Archive for September, 2006

Dealing with a flood of bug reports

Saturday, September 30th, 2006

Damien, I have two pointers to bug-buddy/bugzilla enhancements that should eventually help when they become available, and one about a workaround you can use now:

Your bug-buddy suggestion (search for and present user with possible duplicates at bug submission time) is already filed as bug 345103. Sorry, haven’t had the time to implement it yet. Feel free to follow it. However, there are two other possibilities:

Olav filed bug bug 330323 about creating an interface for automatically rejecting bugs with known stack traces. That would allow maintainers to provide stack traces (and gnome-versions, to avoid rejecting regression reports) of frequently duplicated bugs and having bugzilla have bug-buddy notify the users that the given bug is already known/fixed. Unfortunately, it’s another one of those haven’t-had-time-yet-things.

You can opt to not receive email for bugs in the unconfirmed state, and instead rely on the bugsquad or other volunteers to triage bugs appropriately. Go to your email preferences to achieve this.

Looking for funny bugs in GNOME Bugzilla

Thursday, September 28th, 2006

I’ve been updating/rewriting the documentation on the short search form used in GNOME Bugzilla (known internally as boogle). Of course, most people just need to know “type in a couple words to search on” (example) or “submit an invalid search and just read the builtin error messages to learn more” (example). However, the documentation exists for those that want to learn the gory details of expert searches; to make it more fun, I would like to sprinkle search terms on that page that lead to funny bugs in bugzilla. I already have a few, but want more.

So, know of a funny bug in GNOME Bugzilla? Let me know!

The glass is half full

Sunday, September 24th, 2006

Being a bit bummed about academic stuff can be a great way of getting stuff done in GNOME, however. I caught up on a huge back-pile of email[1], nearly caught up on metacity patch review[2], and even fixed up some bugzilla bugs. One feature request that I’ve wanted for a long time was to enable searching reporters without using the complicated/advanced search page (which is also known as the “wait for your birth certificate to expire while it loads” page); now reporters can be searched with the expected boogle syntax: reporter<op><email1>,<email2>,…,<emailn> where <op> is ‘=’ or ‘!=’ (and ‘:’ is aliased to ‘=’). Simple example:

reporter:foo@bar.com

Also, I introduced two special “email addresses”. ‘me’ and ‘developer’, the latter of which adds an ability that the complicated/advanced form does not have. Thus, if I want to find all nautilus bugs filed by either one of its developers or me I can use the search

product:nautilus reporter:me,developer

This also means I was able to fix the bug about the link for “Bugs without a response” on the product browse page; it now no longer includes bugs filed by one of the product developers.

[1] No, my strategy wasn’t to merely wait until all emails were irrelevant (though it may have seemed that way to some people; my apologies to those individuals).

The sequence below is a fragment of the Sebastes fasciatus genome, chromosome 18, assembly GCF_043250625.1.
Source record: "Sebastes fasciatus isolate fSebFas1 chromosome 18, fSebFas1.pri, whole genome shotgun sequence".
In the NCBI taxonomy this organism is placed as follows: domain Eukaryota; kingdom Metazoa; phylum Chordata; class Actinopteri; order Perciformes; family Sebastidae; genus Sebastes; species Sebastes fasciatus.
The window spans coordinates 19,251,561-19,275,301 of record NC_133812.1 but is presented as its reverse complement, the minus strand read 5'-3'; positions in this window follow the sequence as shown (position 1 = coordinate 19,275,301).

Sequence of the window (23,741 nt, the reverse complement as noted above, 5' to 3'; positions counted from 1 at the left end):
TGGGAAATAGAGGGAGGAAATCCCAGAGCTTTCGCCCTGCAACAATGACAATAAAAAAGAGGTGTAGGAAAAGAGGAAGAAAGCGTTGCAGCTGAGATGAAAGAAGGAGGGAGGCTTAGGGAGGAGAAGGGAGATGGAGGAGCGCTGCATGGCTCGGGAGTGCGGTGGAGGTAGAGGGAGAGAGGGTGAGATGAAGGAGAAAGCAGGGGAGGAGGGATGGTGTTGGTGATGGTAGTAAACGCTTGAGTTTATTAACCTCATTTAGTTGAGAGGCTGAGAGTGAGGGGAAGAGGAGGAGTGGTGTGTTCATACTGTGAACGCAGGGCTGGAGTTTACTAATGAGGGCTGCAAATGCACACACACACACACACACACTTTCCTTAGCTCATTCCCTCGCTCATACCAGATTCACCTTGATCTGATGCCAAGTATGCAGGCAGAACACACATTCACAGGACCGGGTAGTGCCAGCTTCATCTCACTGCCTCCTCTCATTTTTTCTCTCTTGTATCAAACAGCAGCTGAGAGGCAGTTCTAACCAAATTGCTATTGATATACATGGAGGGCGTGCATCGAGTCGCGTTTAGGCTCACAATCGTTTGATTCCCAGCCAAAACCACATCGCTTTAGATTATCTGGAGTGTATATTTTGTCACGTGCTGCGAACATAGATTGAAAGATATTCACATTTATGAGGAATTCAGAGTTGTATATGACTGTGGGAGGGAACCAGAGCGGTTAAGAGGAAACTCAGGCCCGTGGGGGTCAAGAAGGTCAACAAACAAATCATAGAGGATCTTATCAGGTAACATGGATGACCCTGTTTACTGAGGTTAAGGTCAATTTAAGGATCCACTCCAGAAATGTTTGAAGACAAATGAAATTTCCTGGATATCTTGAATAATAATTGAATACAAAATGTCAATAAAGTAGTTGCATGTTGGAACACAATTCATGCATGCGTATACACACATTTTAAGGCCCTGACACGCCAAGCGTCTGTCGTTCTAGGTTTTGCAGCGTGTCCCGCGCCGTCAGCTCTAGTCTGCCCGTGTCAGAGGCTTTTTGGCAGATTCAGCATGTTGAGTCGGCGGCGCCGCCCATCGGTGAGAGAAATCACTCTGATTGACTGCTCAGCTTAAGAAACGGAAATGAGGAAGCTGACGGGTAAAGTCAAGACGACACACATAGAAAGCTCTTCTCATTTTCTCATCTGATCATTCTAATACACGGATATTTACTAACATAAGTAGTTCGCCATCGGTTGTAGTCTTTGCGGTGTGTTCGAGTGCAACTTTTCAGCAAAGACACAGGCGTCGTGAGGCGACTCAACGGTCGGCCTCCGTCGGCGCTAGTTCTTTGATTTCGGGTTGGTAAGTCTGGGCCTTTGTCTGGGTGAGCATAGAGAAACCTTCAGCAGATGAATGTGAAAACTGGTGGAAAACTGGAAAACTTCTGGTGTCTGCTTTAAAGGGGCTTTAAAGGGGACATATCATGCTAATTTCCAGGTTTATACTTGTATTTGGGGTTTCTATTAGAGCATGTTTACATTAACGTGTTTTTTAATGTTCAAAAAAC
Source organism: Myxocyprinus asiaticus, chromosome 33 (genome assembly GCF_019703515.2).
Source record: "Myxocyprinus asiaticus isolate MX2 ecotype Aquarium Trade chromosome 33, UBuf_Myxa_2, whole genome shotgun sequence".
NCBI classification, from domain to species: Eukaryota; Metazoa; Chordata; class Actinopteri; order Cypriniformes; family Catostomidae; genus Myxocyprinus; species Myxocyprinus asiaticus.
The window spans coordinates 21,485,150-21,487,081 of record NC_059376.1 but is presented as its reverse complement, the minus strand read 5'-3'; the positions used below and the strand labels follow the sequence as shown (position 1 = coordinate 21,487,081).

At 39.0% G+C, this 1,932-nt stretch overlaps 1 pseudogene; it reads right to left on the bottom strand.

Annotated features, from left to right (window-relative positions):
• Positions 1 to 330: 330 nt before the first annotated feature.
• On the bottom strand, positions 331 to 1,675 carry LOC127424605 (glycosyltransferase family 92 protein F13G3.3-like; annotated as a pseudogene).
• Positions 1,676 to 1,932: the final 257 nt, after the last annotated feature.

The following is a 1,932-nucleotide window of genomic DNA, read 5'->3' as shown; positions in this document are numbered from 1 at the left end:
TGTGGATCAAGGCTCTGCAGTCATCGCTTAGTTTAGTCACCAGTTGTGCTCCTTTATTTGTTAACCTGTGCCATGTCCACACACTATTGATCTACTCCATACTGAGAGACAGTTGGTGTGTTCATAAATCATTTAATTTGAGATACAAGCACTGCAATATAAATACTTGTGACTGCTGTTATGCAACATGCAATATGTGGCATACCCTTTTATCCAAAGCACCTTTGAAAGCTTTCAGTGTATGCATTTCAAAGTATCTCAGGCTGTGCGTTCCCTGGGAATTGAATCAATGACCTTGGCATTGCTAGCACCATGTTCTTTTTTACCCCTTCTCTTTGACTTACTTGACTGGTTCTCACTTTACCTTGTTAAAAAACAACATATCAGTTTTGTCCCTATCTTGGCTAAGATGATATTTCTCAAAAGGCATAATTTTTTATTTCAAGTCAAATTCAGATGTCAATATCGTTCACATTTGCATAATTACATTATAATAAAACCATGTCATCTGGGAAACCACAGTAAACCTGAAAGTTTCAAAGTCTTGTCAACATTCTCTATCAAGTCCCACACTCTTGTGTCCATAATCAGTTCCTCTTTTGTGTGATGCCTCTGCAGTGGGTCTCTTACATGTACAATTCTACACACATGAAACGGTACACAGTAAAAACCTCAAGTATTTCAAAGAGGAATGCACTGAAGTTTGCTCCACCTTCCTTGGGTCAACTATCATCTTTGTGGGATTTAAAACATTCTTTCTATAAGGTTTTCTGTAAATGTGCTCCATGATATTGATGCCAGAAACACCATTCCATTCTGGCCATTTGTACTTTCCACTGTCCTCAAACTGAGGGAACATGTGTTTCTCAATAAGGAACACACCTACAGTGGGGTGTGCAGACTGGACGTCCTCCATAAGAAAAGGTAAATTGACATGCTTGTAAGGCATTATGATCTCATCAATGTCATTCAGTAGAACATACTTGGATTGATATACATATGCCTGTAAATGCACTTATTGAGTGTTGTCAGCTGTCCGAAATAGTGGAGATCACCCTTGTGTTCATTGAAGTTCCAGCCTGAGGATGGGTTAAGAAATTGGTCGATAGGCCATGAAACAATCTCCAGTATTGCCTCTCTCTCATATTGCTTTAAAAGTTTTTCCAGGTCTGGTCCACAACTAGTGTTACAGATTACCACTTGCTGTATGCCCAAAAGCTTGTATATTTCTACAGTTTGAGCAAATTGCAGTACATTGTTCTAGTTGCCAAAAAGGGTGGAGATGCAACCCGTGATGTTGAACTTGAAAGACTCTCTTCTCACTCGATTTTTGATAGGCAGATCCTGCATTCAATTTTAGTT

[2] Of special note, is Thomas’ theme changes, which look like they’ll be ready to land on HEAD very soon. That’ll kill around a dozen bugs or so once merged.

The glass is half empty right now

Sunday, September 24th, 2006

Maybe this will be therapeutic…

I’m still really bummed about finding out all the research I was doing on coming up with a more efficient implicit scheme for the Immersed Boundary method using some kind of projection method variant[1] was all for naught. I believe I can argue pretty convincingly that it is very unlikely anyone could find a very efficient scheme using such methods, at least for the type of problem we are considering. So, instead of finding a really cool method and explaining that one method, I get to explain a ridiculously over-generalized set of possibilities and state why people shouldn’t waste months/years of their time looking for an efficient method within that mess (and point out the specific things that would need to be fixed in order to obtain an efficient scheme using such methods). Oh, and I get to try out a few more methods that don’t fit into that general classification and compare them as well. *sigh*

It also negatively affects our (my?) previous paper a bit too (I did about 95% of the work, so problems with it bother me more than the others involved). I thought that paper was a pretty big result, as it pointed out that some “common knowledge” held in the community was in fact just myths. It answered some questions that have been outstanding for a decade or more in the community, and was supposed to greatly assist in finding an efficient implicit scheme. But, unfortunately, all those results are merely academic unless an efficient implicit implementation can be found. Yeah, I know, I’m a mathematician so it’s supposed to be okay (and even desirable according to some mathematicians I’ve talked to) for practicality to be orthogonal to my work. But I just don’t work that way. If it has no practical use, who cares?[2]

In an effort to cheer me up, Bob has told me a couple of times that “negative results are undervalued too much; they’re still results.” And, well, writing up this stuff should still allow me to finish this calendar year. So the glass isn’t completely empty. Maybe just halfway. ;-)

[1] I need a name for this that more accurately specifies what I mean. But I don’t have anything better right now.

[2] Yes, that might sound a bit odd to those who have read closely and know more about my area of study. The practicality of my research to society, even if I had been much more successful, would still be relatively low. It’s one of the things that has bothered me the most about my doctoral studies, and is one of the things I’m determined to change when I finish up this year, one way or another.